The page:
For instance, I have several websites hosted at Lunar Pages and own several domain names for personal and professional use.  I registered the domain names at the registry of my choice and I can choose where I want to point those domain names to.  I point several to Lunar Pages but if I ever wanted to change Web Hosting companies, I can do so within minutes by pointing the domain names to a different host.  More discussion on managing your domain is available on this site but the main point is that if you understand the fundamental principles of the domain name system (DNS) then you have much more power and flexibility as an Internet user.

Managing your Domain

When you purchase a domain from a registrar or host a domain with a web hosting company, you will have a control panel that allows you to configure aspects of your domain.  Once you purchase a domain, the domain is yours to do with as you please.  If you become unsatisfied with the support or performance of a domain registrar or a hosting company then you can take your service, and your domain, elsewhere.  This page describes some of the common domain management tools and some considerations for their use.  Managing your domain is not a difficult thing to do if you know the basics.

There are other options, in addition to the below when managing your domain but I have limited discussion to the fundamental “must knows”.  ICANNwholesale has some great tutorials on their domain management interface, which, while it differs slightly from other domain registrars, the concepts are the same.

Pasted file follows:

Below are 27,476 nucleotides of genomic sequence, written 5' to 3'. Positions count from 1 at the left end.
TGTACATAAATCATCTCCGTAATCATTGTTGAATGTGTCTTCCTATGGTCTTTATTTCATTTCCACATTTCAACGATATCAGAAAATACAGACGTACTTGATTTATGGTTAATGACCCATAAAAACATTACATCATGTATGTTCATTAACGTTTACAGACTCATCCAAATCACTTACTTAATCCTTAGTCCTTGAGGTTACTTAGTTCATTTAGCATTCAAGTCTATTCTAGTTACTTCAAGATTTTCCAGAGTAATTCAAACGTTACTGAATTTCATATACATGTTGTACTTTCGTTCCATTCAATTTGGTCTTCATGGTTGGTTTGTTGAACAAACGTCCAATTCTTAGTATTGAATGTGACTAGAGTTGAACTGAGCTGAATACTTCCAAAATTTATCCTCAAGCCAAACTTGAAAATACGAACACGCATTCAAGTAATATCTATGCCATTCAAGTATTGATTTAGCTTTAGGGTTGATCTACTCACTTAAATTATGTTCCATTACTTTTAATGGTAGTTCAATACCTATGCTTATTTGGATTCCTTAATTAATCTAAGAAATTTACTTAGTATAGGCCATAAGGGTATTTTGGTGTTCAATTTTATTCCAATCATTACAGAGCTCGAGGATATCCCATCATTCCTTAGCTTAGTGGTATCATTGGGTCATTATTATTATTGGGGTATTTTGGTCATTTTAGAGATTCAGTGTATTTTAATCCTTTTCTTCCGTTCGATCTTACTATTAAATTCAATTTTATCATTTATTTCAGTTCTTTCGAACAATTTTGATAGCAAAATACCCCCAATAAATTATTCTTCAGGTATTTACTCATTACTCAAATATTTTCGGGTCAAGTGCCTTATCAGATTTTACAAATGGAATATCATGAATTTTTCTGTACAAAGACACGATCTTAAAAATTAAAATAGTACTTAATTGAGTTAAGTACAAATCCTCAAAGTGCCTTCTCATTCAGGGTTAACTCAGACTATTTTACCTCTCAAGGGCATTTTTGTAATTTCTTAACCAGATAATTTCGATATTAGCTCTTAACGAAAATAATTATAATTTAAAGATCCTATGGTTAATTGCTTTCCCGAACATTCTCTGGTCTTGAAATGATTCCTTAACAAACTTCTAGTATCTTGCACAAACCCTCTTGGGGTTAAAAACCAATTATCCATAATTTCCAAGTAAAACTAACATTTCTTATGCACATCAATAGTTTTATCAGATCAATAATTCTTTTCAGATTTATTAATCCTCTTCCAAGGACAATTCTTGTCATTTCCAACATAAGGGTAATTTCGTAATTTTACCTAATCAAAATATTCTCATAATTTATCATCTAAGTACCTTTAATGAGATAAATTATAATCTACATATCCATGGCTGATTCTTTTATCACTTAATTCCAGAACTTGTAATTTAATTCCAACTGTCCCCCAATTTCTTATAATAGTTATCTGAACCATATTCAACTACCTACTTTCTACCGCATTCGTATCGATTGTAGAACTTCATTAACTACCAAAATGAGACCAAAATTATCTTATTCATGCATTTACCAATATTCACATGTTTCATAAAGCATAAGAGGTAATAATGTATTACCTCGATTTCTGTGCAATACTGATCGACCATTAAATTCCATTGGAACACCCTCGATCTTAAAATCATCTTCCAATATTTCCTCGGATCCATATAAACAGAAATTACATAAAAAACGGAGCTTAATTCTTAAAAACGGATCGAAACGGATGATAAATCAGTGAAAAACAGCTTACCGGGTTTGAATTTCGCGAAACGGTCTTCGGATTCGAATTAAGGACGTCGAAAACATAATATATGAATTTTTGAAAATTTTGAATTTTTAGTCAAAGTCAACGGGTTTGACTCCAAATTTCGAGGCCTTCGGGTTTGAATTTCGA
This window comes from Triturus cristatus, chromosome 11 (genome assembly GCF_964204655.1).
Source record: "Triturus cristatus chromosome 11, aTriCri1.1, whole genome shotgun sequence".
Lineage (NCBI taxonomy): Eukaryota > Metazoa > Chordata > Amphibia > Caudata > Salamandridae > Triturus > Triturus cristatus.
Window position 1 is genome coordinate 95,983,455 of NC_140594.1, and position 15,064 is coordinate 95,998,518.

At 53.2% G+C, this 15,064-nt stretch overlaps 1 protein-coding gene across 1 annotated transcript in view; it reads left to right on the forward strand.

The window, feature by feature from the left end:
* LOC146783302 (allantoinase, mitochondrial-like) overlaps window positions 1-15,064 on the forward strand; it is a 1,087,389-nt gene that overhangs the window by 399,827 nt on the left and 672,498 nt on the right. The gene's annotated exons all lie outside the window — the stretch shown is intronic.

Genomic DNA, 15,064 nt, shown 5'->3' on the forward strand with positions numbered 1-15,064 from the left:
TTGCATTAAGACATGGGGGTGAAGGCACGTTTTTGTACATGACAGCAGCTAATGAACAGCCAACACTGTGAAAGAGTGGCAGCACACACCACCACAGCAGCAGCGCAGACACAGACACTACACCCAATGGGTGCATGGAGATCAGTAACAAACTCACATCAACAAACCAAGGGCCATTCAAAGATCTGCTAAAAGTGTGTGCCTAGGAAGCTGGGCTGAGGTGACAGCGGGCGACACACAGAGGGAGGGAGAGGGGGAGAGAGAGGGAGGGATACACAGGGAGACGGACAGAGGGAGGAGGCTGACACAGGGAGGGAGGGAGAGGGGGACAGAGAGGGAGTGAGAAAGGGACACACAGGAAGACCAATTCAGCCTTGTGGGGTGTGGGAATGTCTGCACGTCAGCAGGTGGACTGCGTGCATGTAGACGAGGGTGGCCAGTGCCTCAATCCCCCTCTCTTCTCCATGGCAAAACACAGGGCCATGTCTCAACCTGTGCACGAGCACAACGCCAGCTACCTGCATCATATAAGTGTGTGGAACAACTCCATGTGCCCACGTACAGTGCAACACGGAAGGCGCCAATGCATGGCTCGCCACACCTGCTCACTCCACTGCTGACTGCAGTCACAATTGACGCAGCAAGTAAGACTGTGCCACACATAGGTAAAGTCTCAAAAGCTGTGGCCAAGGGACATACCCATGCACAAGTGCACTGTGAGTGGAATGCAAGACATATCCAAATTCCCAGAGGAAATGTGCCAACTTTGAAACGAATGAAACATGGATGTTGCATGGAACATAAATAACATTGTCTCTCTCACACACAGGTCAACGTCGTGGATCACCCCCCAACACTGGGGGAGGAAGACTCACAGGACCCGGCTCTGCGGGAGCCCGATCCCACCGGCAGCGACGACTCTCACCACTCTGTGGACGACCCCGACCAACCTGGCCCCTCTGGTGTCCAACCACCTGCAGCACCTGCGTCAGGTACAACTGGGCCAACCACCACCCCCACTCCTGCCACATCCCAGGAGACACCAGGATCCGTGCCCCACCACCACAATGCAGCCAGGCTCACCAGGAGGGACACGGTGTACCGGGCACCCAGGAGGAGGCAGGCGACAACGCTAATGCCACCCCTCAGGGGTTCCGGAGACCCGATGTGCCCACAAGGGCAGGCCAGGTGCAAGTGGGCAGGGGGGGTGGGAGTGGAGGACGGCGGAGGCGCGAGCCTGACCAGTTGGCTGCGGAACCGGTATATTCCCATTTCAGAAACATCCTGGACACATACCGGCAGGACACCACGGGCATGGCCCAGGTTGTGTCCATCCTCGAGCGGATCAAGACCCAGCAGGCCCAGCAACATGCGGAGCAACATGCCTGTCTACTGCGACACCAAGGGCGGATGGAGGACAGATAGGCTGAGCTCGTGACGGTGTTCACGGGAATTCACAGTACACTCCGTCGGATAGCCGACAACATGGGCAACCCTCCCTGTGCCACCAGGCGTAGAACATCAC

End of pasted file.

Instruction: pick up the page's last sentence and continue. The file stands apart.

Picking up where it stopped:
Contact Information

There are three types of contacts with a domain name: Administrative, Technical, and Billing.  Of the three, the most important is the Administrative contact.  It is the Administrative contact that controls the domain and has authority to change Technical and Billing contacts.  Make sure you are the Administrative contact at a minimum.  There is no reason why you should not be the billing and technical contact as well though sometimes web hosting companies will list themselves as the technical contact while they host your domain.  I recommend you make yourself the contact for all three types.  Contact your web hosting company or use the control panel of your domain to make appropriate changes.